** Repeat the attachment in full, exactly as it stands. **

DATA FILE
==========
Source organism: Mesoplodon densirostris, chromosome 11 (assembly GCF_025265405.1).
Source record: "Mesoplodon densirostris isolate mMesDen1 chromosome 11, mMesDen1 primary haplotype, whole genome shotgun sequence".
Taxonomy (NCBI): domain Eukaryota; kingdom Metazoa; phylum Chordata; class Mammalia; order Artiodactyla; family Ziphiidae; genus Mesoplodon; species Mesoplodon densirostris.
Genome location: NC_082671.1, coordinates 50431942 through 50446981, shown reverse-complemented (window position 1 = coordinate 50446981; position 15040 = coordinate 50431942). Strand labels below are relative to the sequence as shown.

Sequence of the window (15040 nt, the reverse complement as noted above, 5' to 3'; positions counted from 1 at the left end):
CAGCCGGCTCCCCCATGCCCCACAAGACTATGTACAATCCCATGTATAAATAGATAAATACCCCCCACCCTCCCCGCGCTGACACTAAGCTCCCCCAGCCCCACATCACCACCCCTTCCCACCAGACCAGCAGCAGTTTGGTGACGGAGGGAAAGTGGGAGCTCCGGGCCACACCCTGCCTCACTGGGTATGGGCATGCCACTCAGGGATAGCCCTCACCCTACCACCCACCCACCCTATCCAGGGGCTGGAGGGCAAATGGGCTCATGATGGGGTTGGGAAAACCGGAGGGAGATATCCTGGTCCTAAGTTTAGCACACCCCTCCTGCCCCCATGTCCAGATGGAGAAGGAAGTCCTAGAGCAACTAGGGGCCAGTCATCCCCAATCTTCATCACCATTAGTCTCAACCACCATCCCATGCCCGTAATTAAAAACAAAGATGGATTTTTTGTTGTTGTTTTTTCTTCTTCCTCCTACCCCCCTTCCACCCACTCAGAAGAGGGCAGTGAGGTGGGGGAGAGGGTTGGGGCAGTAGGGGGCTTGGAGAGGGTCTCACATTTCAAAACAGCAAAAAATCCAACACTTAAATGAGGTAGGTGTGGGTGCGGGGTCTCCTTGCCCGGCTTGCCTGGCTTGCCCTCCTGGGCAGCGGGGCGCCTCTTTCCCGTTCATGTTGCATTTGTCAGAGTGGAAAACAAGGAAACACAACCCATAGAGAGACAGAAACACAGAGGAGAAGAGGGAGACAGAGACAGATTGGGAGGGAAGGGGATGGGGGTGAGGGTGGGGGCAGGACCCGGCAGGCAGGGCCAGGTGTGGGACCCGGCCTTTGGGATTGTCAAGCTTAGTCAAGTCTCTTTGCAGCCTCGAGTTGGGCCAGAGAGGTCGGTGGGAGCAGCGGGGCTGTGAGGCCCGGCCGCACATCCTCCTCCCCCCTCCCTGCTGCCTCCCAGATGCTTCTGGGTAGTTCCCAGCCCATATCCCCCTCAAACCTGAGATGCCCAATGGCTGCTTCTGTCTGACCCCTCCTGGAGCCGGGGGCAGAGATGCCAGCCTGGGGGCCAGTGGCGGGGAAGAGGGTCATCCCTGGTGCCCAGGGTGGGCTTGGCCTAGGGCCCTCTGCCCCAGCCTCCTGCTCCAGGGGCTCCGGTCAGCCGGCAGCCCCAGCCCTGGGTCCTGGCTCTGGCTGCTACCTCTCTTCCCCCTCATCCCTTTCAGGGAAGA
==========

Source organism: Mesoplodon densirostris, chromosome 11 (assembly GCF_025265405.1).
Source record: "Mesoplodon densirostris isolate mMesDen1 chromosome 11, mMesDen1 primary haplotype, whole genome shotgun sequence".
Taxonomy (NCBI): domain Eukaryota; kingdom Metazoa; phylum Chordata; class Mammalia; order Artiodactyla; family Ziphiidae; genus Mesoplodon; species Mesoplodon densirostris.
Genome location: NC_082671.1, coordinates 50431942 through 50446981, shown reverse-complemented (window position 1 = coordinate 50446981; position 15040 = coordinate 50431942). Strand labels below are relative to the sequence as shown.

Sequence of the window (15040 nt, the reverse complement as noted above, 5' to 3'; positions counted from 1 at the left end):
CAGCCGGCTCCCCCATGCCCCACAAGACTATGTACAATCCCATGTATAAATAGATAAATACCCCCCACCCTCCCCGCGCTGACACTAAGCTCCCCCAGCCCCACATCACCACCCCTTCCCACCAGACCAGCAGCAGTTTGGTGACGGAGGGAAAGTGGGAGCTCCGGGCCACACCCTGCCTCACTGGGTATGGGCATGCCACTCAGGGATAGCCCTCACCCTACCACCCACCCACCCTATCCAGGGGCTGGAGGGCAAATGGGCTCATGATGGGGTTGGGAAAACCGGAGGGAGATATCCTGGTCCTAAGTTTAGCACACCCCTCCTGCCCCCATGTCCAGATGGAGAAGGAAGTCCTAGAGCAACTAGGGGCCAGTCATCCCCAATCTTCATCACCATTAGTCTCAACCACCATCCCATGCCCGTAATTAAAAACAAAGATGGATTTTTTGTTGTTGTTTTTTCTTCTTCCTCCTACCCCCCTTCCACCCACTCAGAAGAGGGCAGTGAGGTGGGGGAGAGGGTTGGGGCAGTAGGGGGCTTGGAGAGGGTCTCACATTTCAAAACAGCAAAAAATCCAACACTTAAATGAGGTAGGTGTGGGTGCGGGGTCTCCTTGCCCGGCTTGCCTGGCTTGCCCTCCTGGGCAGCGGGGCGCCTCTTTCCCGTTCATGTTGCATTTGTCAGAGTGGAAAACAAGGAAACACAACCCATAGAGAGACAGAAACACAGAGGAGAAGAGGGAGACAGAGACAGATTGGGAGGGAAGGGGATGGGGGTGAGGGTGGGGGCAGGACCCGGCAGGCAGGGCCAGGTGTGGGACCCGGCCTTTGGGATTGTCAAGCTTAGTCAAGTCTCTTTGCAGCCTCGAGTTGGGCCAGAGAGGTCGGTGGGAGCAGCGGGGCTGTGAGGCCCGGCCGCACATCCTCCTCCCCCCTCCCTGCTGCCTCCCAGATGCTTCTGGGTAGTTCCCAGCCCATATCCCCCTCAAACCTGAGATGCCCAATGGCTGCTTCTGTCTGACCCCTCCTGGAGCCGGGGGCAGAGATGCCAGCCTGGGGGCCAGTGGCGGGGAAGAGGGTCATCCCTGGTGCCCAGGGTGGGCTTGGCCTAGGGCCCTCTGCCCCAGCCTCCTGCTCCAGGGGCTCCGGTCAGCCGGCAGCCCCAGCCCTGGGTCCTGGCTCTGGCTGCTACCTCTCTTCCCCCTCATCCCTTTCAGGGAAGA